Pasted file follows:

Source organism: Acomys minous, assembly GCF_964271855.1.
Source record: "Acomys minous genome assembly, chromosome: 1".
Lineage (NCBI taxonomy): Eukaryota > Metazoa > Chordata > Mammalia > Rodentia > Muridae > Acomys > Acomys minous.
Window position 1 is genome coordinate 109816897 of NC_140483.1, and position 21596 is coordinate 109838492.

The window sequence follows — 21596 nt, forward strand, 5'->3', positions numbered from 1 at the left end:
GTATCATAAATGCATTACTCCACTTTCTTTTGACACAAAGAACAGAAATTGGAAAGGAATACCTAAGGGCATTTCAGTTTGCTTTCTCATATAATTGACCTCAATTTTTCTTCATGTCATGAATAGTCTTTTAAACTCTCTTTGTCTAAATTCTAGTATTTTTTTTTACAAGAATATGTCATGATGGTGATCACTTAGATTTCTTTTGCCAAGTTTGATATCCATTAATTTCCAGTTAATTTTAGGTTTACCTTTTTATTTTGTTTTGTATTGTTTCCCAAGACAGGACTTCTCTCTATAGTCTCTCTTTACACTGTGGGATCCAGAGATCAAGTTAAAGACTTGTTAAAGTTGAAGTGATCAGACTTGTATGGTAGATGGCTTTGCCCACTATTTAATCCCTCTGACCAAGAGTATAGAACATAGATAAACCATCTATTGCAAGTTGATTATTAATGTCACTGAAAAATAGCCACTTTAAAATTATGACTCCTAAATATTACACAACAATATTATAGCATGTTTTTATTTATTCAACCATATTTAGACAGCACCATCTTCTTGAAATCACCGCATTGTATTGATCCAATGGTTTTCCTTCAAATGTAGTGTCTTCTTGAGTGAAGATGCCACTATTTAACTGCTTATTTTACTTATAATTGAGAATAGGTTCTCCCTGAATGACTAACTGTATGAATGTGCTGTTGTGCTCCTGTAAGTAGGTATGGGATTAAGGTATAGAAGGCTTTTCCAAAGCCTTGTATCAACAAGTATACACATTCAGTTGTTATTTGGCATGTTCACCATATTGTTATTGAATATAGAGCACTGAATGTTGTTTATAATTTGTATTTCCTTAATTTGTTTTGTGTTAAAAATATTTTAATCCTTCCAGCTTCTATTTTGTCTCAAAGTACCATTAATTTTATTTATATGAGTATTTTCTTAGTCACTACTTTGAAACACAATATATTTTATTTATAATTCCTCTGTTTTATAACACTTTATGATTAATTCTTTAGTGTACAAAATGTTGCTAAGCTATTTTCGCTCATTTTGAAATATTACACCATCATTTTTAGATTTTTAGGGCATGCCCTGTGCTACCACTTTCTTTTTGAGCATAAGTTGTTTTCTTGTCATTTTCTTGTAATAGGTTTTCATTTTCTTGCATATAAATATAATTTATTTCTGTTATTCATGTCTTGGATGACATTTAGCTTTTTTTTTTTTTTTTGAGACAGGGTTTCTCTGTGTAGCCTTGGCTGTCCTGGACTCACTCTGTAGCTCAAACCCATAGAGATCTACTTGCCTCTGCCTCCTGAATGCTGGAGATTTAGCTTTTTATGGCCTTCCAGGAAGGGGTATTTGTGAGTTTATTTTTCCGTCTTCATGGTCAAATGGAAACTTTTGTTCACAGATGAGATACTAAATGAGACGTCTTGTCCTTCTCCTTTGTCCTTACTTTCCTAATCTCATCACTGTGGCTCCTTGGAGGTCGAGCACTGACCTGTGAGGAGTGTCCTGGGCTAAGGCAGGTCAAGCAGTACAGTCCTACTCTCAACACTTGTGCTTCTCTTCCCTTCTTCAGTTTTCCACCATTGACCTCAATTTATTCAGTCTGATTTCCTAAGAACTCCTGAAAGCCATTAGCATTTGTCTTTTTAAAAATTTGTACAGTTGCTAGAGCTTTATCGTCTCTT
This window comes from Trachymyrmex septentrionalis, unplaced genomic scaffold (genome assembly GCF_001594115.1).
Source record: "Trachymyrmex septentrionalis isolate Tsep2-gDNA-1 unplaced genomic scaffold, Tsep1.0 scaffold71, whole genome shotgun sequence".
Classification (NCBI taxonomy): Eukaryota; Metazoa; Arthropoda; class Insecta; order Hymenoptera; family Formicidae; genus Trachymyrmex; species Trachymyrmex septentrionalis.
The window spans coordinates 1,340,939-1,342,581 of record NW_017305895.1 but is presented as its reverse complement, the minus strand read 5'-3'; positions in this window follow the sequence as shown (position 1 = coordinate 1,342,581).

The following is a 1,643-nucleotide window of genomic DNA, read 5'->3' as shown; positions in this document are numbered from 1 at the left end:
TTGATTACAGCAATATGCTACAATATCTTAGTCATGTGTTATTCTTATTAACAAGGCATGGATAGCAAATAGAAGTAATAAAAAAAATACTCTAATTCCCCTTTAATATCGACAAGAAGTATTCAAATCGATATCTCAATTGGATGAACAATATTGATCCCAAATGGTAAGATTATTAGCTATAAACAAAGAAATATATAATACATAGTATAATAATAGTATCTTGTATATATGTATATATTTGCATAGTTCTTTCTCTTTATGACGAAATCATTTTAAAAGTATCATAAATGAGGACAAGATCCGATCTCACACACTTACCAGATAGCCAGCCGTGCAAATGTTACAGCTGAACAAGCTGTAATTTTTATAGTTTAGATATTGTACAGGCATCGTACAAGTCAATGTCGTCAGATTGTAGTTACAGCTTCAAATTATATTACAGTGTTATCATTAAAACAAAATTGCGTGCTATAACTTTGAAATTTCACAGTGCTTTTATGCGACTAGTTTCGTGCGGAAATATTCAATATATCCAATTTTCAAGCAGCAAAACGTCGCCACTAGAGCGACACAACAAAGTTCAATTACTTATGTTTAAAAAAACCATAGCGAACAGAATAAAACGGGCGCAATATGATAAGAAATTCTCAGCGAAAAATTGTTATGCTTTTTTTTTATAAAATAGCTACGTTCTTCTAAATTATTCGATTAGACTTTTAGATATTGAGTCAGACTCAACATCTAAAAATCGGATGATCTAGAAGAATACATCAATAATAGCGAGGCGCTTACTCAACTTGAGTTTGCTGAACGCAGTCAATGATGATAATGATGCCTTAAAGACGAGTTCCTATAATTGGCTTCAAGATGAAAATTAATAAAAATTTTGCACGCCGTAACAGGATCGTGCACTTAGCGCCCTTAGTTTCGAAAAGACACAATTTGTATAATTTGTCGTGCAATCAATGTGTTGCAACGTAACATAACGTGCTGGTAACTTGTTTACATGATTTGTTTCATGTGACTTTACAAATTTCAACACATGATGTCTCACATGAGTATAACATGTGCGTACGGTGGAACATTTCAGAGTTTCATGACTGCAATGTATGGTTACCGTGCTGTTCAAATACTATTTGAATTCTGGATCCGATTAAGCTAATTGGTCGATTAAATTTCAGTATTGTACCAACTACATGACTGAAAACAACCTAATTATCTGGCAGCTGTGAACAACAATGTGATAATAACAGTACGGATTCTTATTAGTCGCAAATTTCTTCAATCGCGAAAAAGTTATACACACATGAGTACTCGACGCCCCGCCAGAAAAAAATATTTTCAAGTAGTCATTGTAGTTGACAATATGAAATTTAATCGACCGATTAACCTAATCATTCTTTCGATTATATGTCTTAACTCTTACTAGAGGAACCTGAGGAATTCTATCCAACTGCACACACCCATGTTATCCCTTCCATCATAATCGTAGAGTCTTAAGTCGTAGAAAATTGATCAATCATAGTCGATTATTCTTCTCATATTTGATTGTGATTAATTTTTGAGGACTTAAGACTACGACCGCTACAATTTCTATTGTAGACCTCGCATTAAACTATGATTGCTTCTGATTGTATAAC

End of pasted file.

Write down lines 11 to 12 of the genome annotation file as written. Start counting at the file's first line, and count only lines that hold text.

The following is a 1,643-nucleotide window of genomic DNA, read 5'->3' as shown; positions in this document are numbered from 1 at the left end:
TTGATTACAGCAATATGCTACAATATCTTAGTCATGTGTTATTCTTATTAACAAGGCATGGATAGCAAATAGAAGTAATAAAAAAAATACTCTAATTCCCCTTTAATATCGACAAGAAGTATTCAAATCGATATCTCAATTGGATGAACAATATTGATCCCAAATGGTAAGATTATTAGCTATAAACAAAGAAATATATAATACATAGTATAATAATAGTATCTTGTATATATGTATATATTTGCATAGTTCTTTCTCTTTATGACGAAATCATTTTAAAAGTATCATAAATGAGGACAAGATCCGATCTCACACACTTACCAGATAGCCAGCCGTGCAAATGTTACAGCTGAACAAGCTGTAATTTTTATAGTTTAGATATTGTACAGGCATCGTACAAGTCAATGTCGTCAGATTGTAGTTACAGCTTCAAATTATATTACAGTGTTATCATTAAAACAAAATTGCGTGCTATAACTTTGAAATTTCACAGTGCTTTTATGCGACTAGTTTCGTGCGGAAATATTCAATATATCCAATTTTCAAGCAGCAAAACGTCGCCACTAGAGCGACACAACAAAGTTCAATTACTTATGTTTAAAAAAACCATAGCGAACAGAATAAAACGGGCGCAATATGATAAGAAATTCTCAGCGAAAAATTGTTATGCTTTTTTTTTATAAAATAGCTACGTTCTTCTAAATTATTCGATTAGACTTTTAGATATTGAGTCAGACTCAACATCTAAAAATCGGATGATCTAGAAGAATACATCAATAATAGCGAGGCGCTTACTCAACTTGAGTTTGCTGAACGCAGTCAATGATGATAATGATGCCTTAAAGACGAGTTCCTATAATTGGCTTCAAGATGAAAATTAATAAAAATTTTGCACGCCGTAACAGGATCGTGCACTTAGCGCCCTTAGTTTCGAAAAGACACAATTTGTATAATTTGTCGTGCAATCAATGTGTTGCAACGTAACATAACGTGCTGGTAACTTGTTTACATGATTTGTTTCATGTGACTTTACAAATTTCAACACATGATGTCTCACATGAGTATAACATGTGCGTACGGTGGAACATTTCAGAGTTTCATGACTGCAATGTATGGTTACCGTGCTGTTCAAATACTATTTGAATTCTGGATCCGATTAAGCTAATTGGTCGATTAAATTTCAGTATTGTACCAACTACATGACTGAAAACAACCTAATTATCTGGCAGCTGTGAACAACAATGTGATAATAACAGTACGGATTCTTATTAGTCGCAAATTTCTTCAATCGCGAAAAAGTTATACACACATGAGTACTCGACGCCCCGCCAGAAAAAAATATTTTCAAGTAGTCATTGTAGTTGACAATATGAAATTTAATCGACCGATTAACCTAATCATTCTTTCGATTATATGTCTTAACTCTTACTAGAGGAACCTGAGGAATTCTATCCAACTGCACACACCCATGTTATCCCTTCCATCATAATCGTAGAGTCTTAAGTCGTAGAAAATTGATCAATCATAGTCGATTATTCTTCTCATATTTGATTGTGATTAATTTTTGAGGACTTAAGACTACGACCGCTACAATTTCTATTGTAGACCTCGCATTAAACTATGATTGCTTCTGATTGTATAAC